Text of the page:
Doing the Work: Francisco Velasquez, Project Involve/Film Independent

by Ersi Danou June 29, 2020
Francisco Velasquez

Doing the Work is a series profiling key recipients of HFPA Philanthropy

Francisco Velasquez, the leader of Film Independent’s short film production program, has been a lover of film since childhood. A Mexican-born bicultural man, he grew up in Los Angeles with his family, watching “bad Mexican movies from the ‘70s and ‘80s” at the local drive-in while enjoying pan dulce and coffee, and big Hollywood productions every weekend at theaters downtown. In those early days, he could not help but compare the two types of film, fantasizing of ways he could improve the flaws of the Mexican ones if he were the director. Later on, he discovered that college didn’t have to be all drudgery. When a friend invited him to watch and discuss a film in class, he accepted willingly. It turned out that the film was Fellini’s 8 ½, one of his all-time favorites.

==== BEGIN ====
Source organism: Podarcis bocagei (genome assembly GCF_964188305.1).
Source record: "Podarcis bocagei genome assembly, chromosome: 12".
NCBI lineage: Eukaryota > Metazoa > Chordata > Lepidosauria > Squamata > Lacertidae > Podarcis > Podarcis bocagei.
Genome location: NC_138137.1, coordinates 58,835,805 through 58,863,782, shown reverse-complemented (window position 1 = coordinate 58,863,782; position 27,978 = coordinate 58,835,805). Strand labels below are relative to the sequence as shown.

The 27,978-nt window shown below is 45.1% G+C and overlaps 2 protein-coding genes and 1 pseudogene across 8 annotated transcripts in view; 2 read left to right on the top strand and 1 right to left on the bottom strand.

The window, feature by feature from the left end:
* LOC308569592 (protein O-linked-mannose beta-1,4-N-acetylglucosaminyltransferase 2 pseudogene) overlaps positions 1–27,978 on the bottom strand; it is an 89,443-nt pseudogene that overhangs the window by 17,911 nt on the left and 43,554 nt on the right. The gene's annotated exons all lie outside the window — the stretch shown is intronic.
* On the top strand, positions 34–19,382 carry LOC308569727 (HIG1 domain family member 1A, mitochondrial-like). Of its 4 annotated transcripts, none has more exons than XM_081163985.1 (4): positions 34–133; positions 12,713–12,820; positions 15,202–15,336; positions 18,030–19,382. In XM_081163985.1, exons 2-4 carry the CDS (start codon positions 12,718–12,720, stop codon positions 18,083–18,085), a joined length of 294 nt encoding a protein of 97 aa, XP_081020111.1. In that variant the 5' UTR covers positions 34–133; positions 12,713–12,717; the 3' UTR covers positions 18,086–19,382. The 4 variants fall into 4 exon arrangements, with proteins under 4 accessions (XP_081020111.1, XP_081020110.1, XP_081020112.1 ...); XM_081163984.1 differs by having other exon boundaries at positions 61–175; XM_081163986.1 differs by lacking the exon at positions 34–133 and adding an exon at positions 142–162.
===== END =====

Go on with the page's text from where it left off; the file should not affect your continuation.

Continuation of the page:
His baptism into world cinema enriched his studies in Latin American literature. “Any time I read a novel or a short story, I was seeing movies,” he said. He eased into filmmaking under the mentorship of avant-garde director Chick Strand and applied to the University of California Los Angeles for graduate film school. He was lucky to study along with such iconic creators as Patricia Cardoso and Alexander Payne, while his thesis film had a successful run at the New Directors New Films in New York. It was Cardoso that suggested he join Film Independent. Even though he resisted joining a group at first, he very quickly realized that the organization had a lot of insight to offer to young directors. After dabbling in freelancing, he jumped at the opportunity to apply for a leadership position at Film Independent’s Project Involve, where being a Latino gay filmmaker was seen as an advantage.